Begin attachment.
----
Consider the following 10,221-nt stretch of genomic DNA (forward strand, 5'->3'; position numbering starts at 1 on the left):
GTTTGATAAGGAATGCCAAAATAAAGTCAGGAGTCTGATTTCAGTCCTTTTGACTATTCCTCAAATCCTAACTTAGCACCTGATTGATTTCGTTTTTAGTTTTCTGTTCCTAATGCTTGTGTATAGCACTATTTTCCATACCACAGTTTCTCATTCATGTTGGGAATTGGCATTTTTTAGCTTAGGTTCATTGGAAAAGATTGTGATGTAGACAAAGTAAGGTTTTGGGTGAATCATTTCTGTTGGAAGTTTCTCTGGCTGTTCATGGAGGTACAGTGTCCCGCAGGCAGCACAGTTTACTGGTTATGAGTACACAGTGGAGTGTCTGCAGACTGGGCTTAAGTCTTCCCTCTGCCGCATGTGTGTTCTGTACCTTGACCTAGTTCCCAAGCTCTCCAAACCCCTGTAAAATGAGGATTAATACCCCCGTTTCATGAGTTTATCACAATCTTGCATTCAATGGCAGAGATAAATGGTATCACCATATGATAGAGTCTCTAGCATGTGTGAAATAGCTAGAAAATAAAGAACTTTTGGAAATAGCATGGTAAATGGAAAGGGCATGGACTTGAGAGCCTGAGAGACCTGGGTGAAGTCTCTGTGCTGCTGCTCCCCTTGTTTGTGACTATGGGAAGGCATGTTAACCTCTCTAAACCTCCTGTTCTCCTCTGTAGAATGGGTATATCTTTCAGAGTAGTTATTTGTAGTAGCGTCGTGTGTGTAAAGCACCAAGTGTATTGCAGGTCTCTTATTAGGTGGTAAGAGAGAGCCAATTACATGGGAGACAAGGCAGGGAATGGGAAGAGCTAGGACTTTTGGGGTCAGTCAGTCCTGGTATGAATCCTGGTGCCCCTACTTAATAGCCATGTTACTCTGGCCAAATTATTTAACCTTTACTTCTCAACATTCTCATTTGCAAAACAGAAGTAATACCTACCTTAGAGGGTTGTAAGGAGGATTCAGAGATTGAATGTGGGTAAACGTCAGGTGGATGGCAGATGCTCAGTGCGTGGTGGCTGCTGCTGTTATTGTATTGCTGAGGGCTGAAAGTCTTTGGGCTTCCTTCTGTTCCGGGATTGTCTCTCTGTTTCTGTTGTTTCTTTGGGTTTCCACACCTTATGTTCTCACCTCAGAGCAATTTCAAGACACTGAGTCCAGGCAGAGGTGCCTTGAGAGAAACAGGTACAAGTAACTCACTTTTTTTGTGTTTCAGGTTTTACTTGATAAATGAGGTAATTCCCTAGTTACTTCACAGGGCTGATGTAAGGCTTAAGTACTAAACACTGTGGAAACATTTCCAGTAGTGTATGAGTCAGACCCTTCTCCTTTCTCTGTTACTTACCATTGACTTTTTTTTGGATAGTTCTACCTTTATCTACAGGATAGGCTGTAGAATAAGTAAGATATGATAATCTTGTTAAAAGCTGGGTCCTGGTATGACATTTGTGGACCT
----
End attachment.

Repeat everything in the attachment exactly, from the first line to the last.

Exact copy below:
Consider the following 10,221-nt stretch of genomic DNA (forward strand, 5'->3'; position numbering starts at 1 on the left):
GTTTGATAAGGAATGCCAAAATAAAGTCAGGAGTCTGATTTCAGTCCTTTTGACTATTCCTCAAATCCTAACTTAGCACCTGATTGATTTCGTTTTTAGTTTTCTGTTCCTAATGCTTGTGTATAGCACTATTTTCCATACCACAGTTTCTCATTCATGTTGGGAATTGGCATTTTTTAGCTTAGGTTCATTGGAAAAGATTGTGATGTAGACAAAGTAAGGTTTTGGGTGAATCATTTCTGTTGGAAGTTTCTCTGGCTGTTCATGGAGGTACAGTGTCCCGCAGGCAGCACAGTTTACTGGTTATGAGTACACAGTGGAGTGTCTGCAGACTGGGCTTAAGTCTTCCCTCTGCCGCATGTGTGTTCTGTACCTTGACCTAGTTCCCAAGCTCTCCAAACCCCTGTAAAATGAGGATTAATACCCCCGTTTCATGAGTTTATCACAATCTTGCATTCAATGGCAGAGATAAATGGTATCACCATATGATAGAGTCTCTAGCATGTGTGAAATAGCTAGAAAATAAAGAACTTTTGGAAATAGCATGGTAAATGGAAAGGGCATGGACTTGAGAGCCTGAGAGACCTGGGTGAAGTCTCTGTGCTGCTGCTCCCCTTGTTTGTGACTATGGGAAGGCATGTTAACCTCTCTAAACCTCCTGTTCTCCTCTGTAGAATGGGTATATCTTTCAGAGTAGTTATTTGTAGTAGCGTCGTGTGTGTAAAGCACCAAGTGTATTGCAGGTCTCTTATTAGGTGGTAAGAGAGAGCCAATTACATGGGAGACAAGGCAGGGAATGGGAAGAGCTAGGACTTTTGGGGTCAGTCAGTCCTGGTATGAATCCTGGTGCCCCTACTTAATAGCCATGTTACTCTGGCCAAATTATTTAACCTTTACTTCTCAACATTCTCATTTGCAAAACAGAAGTAATACCTACCTTAGAGGGTTGTAAGGAGGATTCAGAGATTGAATGTGGGTAAACGTCAGGTGGATGGCAGATGCTCAGTGCGTGGTGGCTGCTGCTGTTATTGTATTGCTGAGGGCTGAAAGTCTTTGGGCTTCCTTCTGTTCCGGGATTGTCTCTCTGTTTCTGTTGTTTCTTTGGGTTTCCACACCTTATGTTCTCACCTCAGAGCAATTTCAAGACACTGAGTCCAGGCAGAGGTGCCTTGAGAGAAACAGGTACAAGTAACTCACTTTTTTTGTGTTTCAGGTTTTACTTGATAAATGAGGTAATTCCCTAGTTACTTCACAGGGCTGATGTAAGGCTTAAGTACTAAACACTGTGGAAACATTTCCAGTAGTGTATGAGTCAGACCCTTCTCCTTTCTCTGTTACTTACCATTGACTTTTTTTTGGATAGTTCTACCTTTATCTACAGGATAGGCTGTAGAATAAGTAAGATATGATAATCTTGTTAAAAGCTGGGTCCTGGTATGACATTTGTGGACCT